Currently onboarding alpha partners.
Get early access
November 28, 2022

What are Web2 and Web3?

It seems that lately, everyone is talking about Web2 and Web3. You may have seen these terms and wondered, what, exactly, is the difference?

It seems that lately, everyone is talking about Web2 and Web3. You may have seen these terms and wondered, what, exactly, is the difference between Web1, Web2, and Web3? Which version of the internet are we using now?

As complex as they seem at first glance, the difference between Web2 and Web3 is easier to understand than many think. We’ve created this guide to help get you sorted out. But to get to the future, let’s start at the beginning.

What is Web1?

If you are a “typical” internet user (read: not a software developer) you might recall, between 1989 and the early 2000s, getting to the internet was a bit tricky. You could get online, but generally through a portal provided by your internet service provider. And once on that portal, there was some news, and a few things to see, but not a whole lot to do. That was Web1.

According to Techopedia, Web1 (sometimes Web 1.0, and other times simply the World Wide Web) is considered “the ‘read-only’ web – a web that was not interactive in any significant sense. The web user was, for the most part, passive, and much of the user input took place offline. Generally, Individual webpages were made of static pages that were hosted on web servers run by an internet service provider (ISP) or on free web hosting services.”

Though it seems unlikely and hard to remember, even for those who were there, there were very few advertisements. Truly interactive eCommerce was still years away. The places where users interact–like chat rooms and instant messaging–had not yet been incorporated into social media sites. And social media itself was only just starting to emerge at the tail end of this era. 

But by the mid-2000s, things started to change.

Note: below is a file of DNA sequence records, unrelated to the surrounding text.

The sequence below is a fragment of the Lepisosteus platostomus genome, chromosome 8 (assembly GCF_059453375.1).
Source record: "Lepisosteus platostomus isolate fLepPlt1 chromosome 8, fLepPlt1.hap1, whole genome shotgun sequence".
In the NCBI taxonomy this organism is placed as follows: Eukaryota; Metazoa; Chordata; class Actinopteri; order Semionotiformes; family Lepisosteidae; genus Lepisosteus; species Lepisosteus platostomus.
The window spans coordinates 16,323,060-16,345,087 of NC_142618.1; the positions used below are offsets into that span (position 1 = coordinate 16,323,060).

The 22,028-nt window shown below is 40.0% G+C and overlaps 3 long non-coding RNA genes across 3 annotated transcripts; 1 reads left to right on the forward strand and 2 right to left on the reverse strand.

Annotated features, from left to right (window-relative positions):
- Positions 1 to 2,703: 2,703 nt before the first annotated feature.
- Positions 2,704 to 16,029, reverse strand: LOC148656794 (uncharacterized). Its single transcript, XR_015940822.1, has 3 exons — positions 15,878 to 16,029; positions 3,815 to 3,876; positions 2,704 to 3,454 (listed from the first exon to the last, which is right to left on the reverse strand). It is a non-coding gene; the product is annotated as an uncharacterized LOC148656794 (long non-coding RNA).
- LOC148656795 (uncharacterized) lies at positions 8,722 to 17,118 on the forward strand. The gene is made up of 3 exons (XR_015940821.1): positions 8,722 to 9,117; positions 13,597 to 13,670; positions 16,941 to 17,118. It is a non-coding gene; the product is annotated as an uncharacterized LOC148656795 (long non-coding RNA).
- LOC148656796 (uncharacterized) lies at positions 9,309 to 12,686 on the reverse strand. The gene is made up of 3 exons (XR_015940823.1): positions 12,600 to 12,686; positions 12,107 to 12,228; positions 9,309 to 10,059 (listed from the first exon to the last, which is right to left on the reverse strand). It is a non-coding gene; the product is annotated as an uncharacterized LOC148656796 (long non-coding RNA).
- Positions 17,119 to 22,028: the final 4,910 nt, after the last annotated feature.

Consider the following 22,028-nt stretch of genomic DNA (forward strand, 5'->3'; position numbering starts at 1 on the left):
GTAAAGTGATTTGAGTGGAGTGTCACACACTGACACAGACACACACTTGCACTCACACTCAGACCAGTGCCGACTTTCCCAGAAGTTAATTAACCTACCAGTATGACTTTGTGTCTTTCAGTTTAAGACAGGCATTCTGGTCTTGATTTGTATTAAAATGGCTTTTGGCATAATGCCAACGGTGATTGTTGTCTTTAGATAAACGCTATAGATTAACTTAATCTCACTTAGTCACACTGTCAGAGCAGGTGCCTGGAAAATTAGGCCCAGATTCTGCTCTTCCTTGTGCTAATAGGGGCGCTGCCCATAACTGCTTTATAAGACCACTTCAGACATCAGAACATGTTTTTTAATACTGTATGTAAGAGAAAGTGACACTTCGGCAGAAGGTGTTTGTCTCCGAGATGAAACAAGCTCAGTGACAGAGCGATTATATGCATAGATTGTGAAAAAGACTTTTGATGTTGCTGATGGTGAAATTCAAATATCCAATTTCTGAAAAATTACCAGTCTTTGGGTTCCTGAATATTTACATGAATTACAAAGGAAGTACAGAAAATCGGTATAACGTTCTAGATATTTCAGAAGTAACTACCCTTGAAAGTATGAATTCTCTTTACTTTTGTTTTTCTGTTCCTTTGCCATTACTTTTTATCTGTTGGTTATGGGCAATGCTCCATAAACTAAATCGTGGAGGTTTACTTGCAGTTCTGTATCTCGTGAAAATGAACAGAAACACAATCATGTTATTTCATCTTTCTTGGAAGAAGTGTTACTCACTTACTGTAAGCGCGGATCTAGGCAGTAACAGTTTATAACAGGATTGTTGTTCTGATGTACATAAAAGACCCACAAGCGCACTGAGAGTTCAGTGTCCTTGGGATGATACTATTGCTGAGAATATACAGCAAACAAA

What is Web2?

Developers quickly started to recognize the potential of the internet as an interactive tool, and Web2 was born. It’s worth mentioning that there’s no difference between Web2.0 and Web3.0 and Web2 and Web3. The terms are used interchangeably and are a matter of preference.

Web2 is considered the read/write internet. That is to say, technology was developed that allowed users to communicate better, both with each other and with the companies on whose websites they spent time. TechTarget explains that “Web 2.0 is characterized by greater user interactivity and collaboration, more pervasive network connectivity, and enhanced communication channels.” 

With Web2 we see dynamic content, the rise of social media, an explosion of advertising, and the proliferation of tech giants. NPR says “Platforms like Google, Amazon, Facebook, and Twitter emerged to bring order to the Internet by making it easy to connect and transact online.”

Today, most internet users recognize that we are at the mercy, to some extent, of these tech giants. Google, for example, compiles massive amounts of user data, from search preferences to demographics. And their algorithms may have played a role in your reading this blog today. Amazon is ready to sell you a product the second you think you want it. 

And here, critics of Web2 say, is a major pain point. Are these tech giants simply too powerful? And how can we take back control of our data?

What is the difference between Web2 and Web3?

 While much of Web3 remains speculative, with developers and programmers dreaming it further into existence every day, there are a few things that look likely to make Web3 different from Web2. 

First, Web3 aims to wrest control of user data away from big tech. Instead, as envisioned, users will be able to control their own data, choosing who to share it with, and for what reward. In Web3, data will be stored on peer-to-peer networks and shared using blockchain technology, instead of being stored and utilized by big tech. 

Next, we should see a waning of the power of any central authority when it comes to regulating the internet. Users will, we think, be able to “bounce around from social media to email to shopping using a single personalized account, creating a public record on the blockchain of all of that activity.”

Finally, as we’ve explained in our blog, the same tools and techniques that are being used to market NFTs will be vital in a Web3 future. And you can learn about them in our NFT Masterclass.

Start your NFT journey today.